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You and your IPD...


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Just as heads up.

 

Android (and presumably apple too) have several apps to determine your IPD using a standard size reference (credit card/gift card etc). Super easy/accurate way to figure out your IPD for 4 bucks. (there is a free Acer app, but I couldn't figure out how to get it to work with only one phone).

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Just as heads up.

 

Android (and presumably apple too) have several apps to determine your IPD using a standard size reference (credit card/gift card etc). Super easy/accurate way to figure out your IPD for 4 bucks. (there is a free Acer app, but I couldn't figure out how to get it to work with only one phone).

 

 

Upload a picture of your face and a credit card number showing to the internet ? What could possibly go wrong..... ? :doh:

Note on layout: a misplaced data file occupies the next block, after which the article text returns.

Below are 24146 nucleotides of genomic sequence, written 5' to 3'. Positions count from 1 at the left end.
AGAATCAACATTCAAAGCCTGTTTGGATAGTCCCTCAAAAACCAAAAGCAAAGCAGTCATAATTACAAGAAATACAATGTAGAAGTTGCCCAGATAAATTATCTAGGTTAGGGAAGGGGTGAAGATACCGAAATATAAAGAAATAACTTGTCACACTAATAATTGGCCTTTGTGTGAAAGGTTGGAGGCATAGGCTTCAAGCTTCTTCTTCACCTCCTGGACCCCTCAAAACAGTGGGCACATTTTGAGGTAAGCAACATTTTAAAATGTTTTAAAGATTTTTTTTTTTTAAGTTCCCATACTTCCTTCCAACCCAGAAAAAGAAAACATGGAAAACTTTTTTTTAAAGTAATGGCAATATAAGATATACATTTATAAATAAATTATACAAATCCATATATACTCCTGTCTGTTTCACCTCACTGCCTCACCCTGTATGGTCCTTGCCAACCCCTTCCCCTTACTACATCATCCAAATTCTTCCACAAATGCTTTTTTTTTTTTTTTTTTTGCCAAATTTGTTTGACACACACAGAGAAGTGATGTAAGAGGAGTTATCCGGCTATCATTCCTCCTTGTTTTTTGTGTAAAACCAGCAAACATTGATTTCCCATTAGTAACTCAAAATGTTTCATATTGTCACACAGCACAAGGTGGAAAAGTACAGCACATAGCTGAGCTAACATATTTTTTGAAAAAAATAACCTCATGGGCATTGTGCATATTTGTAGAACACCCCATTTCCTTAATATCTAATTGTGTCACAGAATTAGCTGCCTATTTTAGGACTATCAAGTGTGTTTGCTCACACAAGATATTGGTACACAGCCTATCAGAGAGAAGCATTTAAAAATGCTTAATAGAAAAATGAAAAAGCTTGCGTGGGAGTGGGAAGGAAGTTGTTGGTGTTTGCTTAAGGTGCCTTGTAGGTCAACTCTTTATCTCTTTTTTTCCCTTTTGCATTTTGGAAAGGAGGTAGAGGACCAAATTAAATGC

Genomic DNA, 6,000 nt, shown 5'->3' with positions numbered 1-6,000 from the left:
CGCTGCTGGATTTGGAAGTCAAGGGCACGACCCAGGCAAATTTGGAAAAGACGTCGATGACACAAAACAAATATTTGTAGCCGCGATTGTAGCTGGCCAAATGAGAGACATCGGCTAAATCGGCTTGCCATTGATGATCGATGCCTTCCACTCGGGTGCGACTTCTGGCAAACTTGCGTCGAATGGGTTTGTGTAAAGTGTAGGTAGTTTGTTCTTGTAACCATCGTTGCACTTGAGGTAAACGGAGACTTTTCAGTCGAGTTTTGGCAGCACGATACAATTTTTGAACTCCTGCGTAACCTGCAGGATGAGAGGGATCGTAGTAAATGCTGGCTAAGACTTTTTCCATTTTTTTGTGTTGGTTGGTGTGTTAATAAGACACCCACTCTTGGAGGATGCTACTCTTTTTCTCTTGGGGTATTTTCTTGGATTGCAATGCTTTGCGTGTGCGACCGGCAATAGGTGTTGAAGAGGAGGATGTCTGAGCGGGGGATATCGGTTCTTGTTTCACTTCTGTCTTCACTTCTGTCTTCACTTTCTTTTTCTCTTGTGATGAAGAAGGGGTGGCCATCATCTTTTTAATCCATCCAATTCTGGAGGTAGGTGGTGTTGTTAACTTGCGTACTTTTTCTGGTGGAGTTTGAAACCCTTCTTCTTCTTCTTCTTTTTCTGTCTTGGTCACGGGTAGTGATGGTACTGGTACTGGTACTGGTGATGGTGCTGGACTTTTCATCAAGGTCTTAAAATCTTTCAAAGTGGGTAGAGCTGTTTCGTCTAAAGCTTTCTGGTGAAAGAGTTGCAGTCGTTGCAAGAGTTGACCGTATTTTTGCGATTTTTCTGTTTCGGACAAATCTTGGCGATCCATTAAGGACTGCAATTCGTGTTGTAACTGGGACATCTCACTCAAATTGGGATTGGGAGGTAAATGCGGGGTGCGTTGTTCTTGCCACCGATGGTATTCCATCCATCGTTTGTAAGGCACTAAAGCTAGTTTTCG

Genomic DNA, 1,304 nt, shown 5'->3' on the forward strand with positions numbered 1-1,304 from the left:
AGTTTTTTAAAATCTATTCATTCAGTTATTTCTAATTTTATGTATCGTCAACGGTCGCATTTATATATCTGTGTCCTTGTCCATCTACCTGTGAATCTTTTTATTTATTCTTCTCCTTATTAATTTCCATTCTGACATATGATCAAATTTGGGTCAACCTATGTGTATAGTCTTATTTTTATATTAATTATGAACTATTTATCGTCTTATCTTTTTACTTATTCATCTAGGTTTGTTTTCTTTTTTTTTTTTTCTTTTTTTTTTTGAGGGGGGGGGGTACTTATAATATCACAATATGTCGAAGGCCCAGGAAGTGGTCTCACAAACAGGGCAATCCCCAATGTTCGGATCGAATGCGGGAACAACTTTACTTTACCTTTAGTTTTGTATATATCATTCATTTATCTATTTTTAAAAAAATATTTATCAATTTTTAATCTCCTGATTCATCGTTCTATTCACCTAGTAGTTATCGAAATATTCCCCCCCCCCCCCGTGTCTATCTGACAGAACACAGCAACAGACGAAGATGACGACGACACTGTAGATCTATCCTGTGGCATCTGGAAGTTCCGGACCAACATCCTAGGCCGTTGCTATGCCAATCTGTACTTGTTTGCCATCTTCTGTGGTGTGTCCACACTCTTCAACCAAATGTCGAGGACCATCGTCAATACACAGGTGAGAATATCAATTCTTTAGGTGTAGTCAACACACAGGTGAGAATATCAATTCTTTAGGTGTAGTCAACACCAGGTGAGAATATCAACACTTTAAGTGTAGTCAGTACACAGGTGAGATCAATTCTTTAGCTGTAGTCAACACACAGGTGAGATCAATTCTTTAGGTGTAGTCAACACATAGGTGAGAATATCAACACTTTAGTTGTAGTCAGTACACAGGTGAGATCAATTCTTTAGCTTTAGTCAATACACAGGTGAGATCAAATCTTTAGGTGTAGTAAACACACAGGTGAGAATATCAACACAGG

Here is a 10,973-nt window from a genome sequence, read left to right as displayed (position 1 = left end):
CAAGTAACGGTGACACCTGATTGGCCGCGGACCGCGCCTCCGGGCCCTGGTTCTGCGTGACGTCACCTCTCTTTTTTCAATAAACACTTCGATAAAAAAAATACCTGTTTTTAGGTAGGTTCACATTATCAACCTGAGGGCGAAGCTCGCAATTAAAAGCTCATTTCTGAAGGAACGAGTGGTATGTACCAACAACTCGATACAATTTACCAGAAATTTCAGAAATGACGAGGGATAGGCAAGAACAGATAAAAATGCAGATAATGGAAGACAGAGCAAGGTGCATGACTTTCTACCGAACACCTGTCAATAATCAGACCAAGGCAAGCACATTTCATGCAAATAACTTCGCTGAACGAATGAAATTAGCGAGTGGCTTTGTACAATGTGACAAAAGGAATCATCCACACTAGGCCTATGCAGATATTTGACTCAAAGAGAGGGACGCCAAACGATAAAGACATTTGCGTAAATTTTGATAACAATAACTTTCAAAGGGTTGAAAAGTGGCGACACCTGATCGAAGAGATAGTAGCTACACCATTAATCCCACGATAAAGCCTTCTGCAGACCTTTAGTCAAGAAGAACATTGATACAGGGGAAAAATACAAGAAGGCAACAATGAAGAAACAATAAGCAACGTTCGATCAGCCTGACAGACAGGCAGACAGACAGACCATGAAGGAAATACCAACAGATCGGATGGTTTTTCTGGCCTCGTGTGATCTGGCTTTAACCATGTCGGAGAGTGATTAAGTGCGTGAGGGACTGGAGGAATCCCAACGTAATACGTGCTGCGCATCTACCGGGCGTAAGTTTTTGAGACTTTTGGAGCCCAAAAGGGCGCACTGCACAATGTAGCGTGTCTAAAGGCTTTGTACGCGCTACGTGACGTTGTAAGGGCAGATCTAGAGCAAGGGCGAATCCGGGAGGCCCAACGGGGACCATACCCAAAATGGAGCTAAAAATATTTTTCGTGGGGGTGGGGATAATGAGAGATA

There are various websites that offer similar service for free. Just think very carefully about what personal details are visible on the card you are holding in front of your face, or it may cost you a lot more than $4 if the app / website is not what it seems....


Edited by IanHx2
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The apps are rather inaccurate. If you cant get a reading from an optometrist, just stand with your face 8-10 inches in front of a mirror and measure IPD with a scale. Your accuracy will be a lot better than those mobile apps.

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Well I did both the mirror and the app and got 2 differnet numbers. As for the card any standard card will do, i used my shopping reward card, i guess they can steal that :)

 

Im sure an actual optometrist is best, but some apparently womt give you the number as you might be able to buy glasses from somewhere else. I dont wear glasses so i dont have one, but it sounds plausible.


Edited by Harlikwin

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Very easy to measure with just a ruler. Stay in front of mirror, close one eye, position a ruler under the other (opened) eye so that a zero mark just at its center. Now close it, and open the other eye - read the measurement.